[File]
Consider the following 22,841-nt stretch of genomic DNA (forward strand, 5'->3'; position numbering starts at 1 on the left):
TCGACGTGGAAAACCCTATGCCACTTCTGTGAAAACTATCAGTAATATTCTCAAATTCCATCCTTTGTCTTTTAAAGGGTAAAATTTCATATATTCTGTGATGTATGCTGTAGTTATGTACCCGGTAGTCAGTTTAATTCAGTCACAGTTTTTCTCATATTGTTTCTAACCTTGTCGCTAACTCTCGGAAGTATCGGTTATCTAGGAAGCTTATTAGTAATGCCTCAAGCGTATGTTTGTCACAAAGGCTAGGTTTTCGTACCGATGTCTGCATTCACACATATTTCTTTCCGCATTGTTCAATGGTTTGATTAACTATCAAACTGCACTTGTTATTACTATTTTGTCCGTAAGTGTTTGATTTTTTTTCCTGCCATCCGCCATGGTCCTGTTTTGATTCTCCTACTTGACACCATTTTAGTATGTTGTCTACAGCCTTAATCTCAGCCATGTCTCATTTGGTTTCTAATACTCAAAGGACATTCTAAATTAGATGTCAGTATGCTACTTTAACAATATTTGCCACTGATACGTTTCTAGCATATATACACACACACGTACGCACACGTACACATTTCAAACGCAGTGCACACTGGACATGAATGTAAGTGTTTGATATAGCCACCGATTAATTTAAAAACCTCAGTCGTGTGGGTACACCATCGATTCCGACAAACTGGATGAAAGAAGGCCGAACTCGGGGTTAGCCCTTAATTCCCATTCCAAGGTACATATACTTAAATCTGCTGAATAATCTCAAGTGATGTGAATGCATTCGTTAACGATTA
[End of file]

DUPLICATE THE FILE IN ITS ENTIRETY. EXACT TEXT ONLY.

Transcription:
Consider the following 22,841-nt stretch of genomic DNA (forward strand, 5'->3'; position numbering starts at 1 on the left):
TCGACGTGGAAAACCCTATGCCACTTCTGTGAAAACTATCAGTAATATTCTCAAATTCCATCCTTTGTCTTTTAAAGGGTAAAATTTCATATATTCTGTGATGTATGCTGTAGTTATGTACCCGGTAGTCAGTTTAATTCAGTCACAGTTTTTCTCATATTGTTTCTAACCTTGTCGCTAACTCTCGGAAGTATCGGTTATCTAGGAAGCTTATTAGTAATGCCTCAAGCGTATGTTTGTCACAAAGGCTAGGTTTTCGTACCGATGTCTGCATTCACACATATTTCTTTCCGCATTGTTCAATGGTTTGATTAACTATCAAACTGCACTTGTTATTACTATTTTGTCCGTAAGTGTTTGATTTTTTTTCCTGCCATCCGCCATGGTCCTGTTTTGATTCTCCTACTTGACACCATTTTAGTATGTTGTCTACAGCCTTAATCTCAGCCATGTCTCATTTGGTTTCTAATACTCAAAGGACATTCTAAATTAGATGTCAGTATGCTACTTTAACAATATTTGCCACTGATACGTTTCTAGCATATATACACACACACGTACGCACACGTACACATTTCAAACGCAGTGCACACTGGACATGAATGTAAGTGTTTGATATAGCCACCGATTAATTTAAAAACCTCAGTCGTGTGGGTACACCATCGATTCCGACAAACTGGATGAAAGAAGGCCGAACTCGGGGTTAGCCCTTAATTCCCATTCCAAGGTACATATACTTAAATCTGCTGAATAATCTCAAGTGATGTGAATGCATTCGTTAACGATTA